Carlos Martinez-Ramos is seen at his United Western Industries welding job, Friday, July 1, 2022 in Fresno. Carlos graduated from a work training program supported by Career Nexus, which placed him at United Western. Bruce Ketch, general manager at United Western was so impressed, the company hired him full-time. Credit: ERIC PAUL ZAMORA

This story is the 11th of the Broken Ladders series, exploring why so many in Fresno can’t climb out of poverty and what different organizations are doing to help create better job pathways. The series is made possible with support from the James Irvine Foundation.

Aurora Salazar, 27, did not have a clear idea of how she would attain her goal of becoming an accountant until she joined Career Nexus in December 2021.

The Madera resident was a good student until she became pregnant in her junior year of high school. Everything became a struggle – managing the baby, a job, plus going to school full time – so Salazar dropped out.

“It was kind of hard for me,” Salazar said, but she did not give up.

“I always felt the need to go back; it was always in the back of my mind. I kept on pushing back,” she said. “But it was to the point where I was like, ‘I think it’s time; I think I’m ready’.”

In 2018, after she had a better handle on things, Salazar enrolled in adult school and got her GED. For two years, she worked seasonal jobs at the Amazon warehouse in Fresno, had another child and helped out in her family’s Mexican fast food eatery in Madera.

“As it [family restaurant] kept growing, I felt the need of helping, in as many ways as possible, seeing everything they needed to do, and especially having to pay somebody else to do their payroll,” she explained, adding that taking on the extra responsibility intensified her interest in accounting.

She registered at the Madera Community College and made progress with her accounting and business management classes, but still felt she did not have a good sense of where she was headed, until the Upward Mobility counselor at the college gave her a flier about Career Nexus.

The program immediately impacted her life a great deal, she said.

“I didn’t know what I was going to do as soon as I finished my associate’s degree,” Salazar said. “I really wanted to get on and jump on any job as soon as possible because I’ve always worked, so I wanted to work, but also gain experience.”

How Career Nexus works

Carlos Martinez-Ramos (19) and Monique Pickens (30), both Career Nexus participants, tell similar stories – of drifting from one minimum wage job to another and uncertainty about the future. Like Salazar, both grew up in communities with lower rates of academic and employment success and faced various adversities in high school, and despite efforts, they did not have a clear path to attaining jobs that pay enough to elevate them from poverty. All three admitted they did not know how to forge ahead to jobs that pay sustaining wages.

Career Nexus, a part of the DRIVE initiative and the Fresno Business Council, provides training in soft skills and internships for young people, 18 to 28, focusing on people like Salazar, Ramos and Pickens and on building a “bridge between somebody who is low income or no income” and a career.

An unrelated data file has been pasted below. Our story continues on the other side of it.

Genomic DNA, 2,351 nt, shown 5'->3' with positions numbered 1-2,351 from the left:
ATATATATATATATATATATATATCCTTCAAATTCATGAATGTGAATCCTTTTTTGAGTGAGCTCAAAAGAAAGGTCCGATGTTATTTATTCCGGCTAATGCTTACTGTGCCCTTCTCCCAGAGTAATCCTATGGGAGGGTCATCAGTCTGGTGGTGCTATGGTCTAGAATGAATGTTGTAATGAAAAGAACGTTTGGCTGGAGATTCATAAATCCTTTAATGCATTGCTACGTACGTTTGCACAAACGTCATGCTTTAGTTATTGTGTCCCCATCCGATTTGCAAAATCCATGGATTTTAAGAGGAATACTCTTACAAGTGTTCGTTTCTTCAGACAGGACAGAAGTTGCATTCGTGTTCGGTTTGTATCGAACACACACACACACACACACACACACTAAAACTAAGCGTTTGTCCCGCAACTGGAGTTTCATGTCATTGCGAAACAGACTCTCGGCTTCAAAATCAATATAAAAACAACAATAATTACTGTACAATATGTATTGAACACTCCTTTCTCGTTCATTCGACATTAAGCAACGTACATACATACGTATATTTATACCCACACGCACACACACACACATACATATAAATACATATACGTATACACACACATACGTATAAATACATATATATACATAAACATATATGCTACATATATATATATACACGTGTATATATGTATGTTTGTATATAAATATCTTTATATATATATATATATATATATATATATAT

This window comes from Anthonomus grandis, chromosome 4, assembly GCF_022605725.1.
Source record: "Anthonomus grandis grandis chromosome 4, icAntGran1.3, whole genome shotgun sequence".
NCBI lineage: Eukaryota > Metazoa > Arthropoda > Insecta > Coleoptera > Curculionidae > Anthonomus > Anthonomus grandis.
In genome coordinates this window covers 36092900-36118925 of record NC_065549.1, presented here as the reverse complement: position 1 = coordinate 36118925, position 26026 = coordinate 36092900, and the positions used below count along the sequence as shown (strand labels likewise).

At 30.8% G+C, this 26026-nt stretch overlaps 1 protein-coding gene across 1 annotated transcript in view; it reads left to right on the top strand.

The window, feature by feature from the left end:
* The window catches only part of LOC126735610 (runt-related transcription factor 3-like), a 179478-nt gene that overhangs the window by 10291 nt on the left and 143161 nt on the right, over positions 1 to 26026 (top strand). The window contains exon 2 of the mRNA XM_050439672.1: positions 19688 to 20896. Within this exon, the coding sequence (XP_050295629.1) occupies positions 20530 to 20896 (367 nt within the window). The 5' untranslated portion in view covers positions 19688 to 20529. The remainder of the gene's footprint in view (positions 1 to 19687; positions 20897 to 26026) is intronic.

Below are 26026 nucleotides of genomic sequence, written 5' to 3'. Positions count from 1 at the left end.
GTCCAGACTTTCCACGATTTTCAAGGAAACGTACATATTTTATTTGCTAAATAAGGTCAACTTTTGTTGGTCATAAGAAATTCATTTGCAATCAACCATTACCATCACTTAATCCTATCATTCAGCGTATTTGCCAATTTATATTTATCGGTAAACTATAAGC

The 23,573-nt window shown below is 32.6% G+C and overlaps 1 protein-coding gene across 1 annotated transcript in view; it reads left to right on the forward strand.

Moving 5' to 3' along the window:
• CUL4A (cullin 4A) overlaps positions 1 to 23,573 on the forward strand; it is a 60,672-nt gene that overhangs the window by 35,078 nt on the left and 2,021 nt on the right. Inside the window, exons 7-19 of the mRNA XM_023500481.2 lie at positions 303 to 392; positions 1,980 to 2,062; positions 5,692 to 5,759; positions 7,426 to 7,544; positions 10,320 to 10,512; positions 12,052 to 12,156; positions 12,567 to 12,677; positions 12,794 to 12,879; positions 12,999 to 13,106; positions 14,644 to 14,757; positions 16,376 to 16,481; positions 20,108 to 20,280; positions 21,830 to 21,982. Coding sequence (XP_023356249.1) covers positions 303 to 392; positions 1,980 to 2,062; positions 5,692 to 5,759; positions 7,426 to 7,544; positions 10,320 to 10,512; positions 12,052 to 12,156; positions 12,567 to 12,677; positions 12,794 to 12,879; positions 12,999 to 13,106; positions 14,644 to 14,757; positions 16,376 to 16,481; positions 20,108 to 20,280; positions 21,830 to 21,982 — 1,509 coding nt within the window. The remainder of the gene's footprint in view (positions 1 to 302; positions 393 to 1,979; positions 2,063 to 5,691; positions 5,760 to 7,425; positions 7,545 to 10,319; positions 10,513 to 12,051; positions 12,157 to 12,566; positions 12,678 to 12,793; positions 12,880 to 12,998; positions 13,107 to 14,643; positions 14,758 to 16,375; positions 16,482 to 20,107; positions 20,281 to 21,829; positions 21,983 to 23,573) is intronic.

The program provides opportunities for the young people to be exposed to real working experience, thereby creating opportunities for them to develop networks, self-confidence and skills on the job that, hopefully, lead to a job at the end.

Employers offer an intern a chance to work in a field for 200 hours, during which both the employer and intern evaluate the fit for a permanent position.

Kurt Madden, founder and CEO of Career Nexus, said the organization achieves success by first determining the needs and interests of unemployed youth and then linking them with training opportunities for needed skills and potential employers.

“It has always been something I’ve been looking at and working on,” Madden said. “So when [former mayor of Fresno] Ashley Swearengin came to me and said, ‘Hey, we want you to run this thing’, I launched it.”

Madden said he had no hesitation. He had reviewed studies that show that it takes most young people at least 10 years from when they graduate high school to settle in a career. His own research reveals that the average age of a community college student is 28 years old. Likewise, the average age of someone going into an apprenticeship program such as welding or construction is 28 years old.

“So between 18, when you graduate from high school, and 28,” Kurt Madden said, “there’s a whole bunch of young adults who are kind of trapped in these low income or no income jobs, and that’s not good enough.”

Suddenly, somewhere in their 20s, Madden said, they come to some realization. “They say, ‘we’re starting a family’ or something. ‘I need a career; I need something that I can spend a number of years doing.’”

This realization may lead some to return to college or to sign up for an apprenticeship, taking up several more years. Madden said that Career Nexus aims to reduce that 10-year gap, “so that you don’t wait till you’re 26 or 27, to say, ‘oh, I should get into a career.’”

Madden could have been talking about Monique Pickens who joined Career Nexus in February. She graduated from Madera High School in 2009 and, since then, has “had on and off jobs– all kinds of jobs – just working at places like Walmart, Dollar Tree, a lot of retail, customer service jobs,” she said, plus raising two children – six and two. She averaged $400 to $500 in wages every two weeks, certainly not enough to support her young family.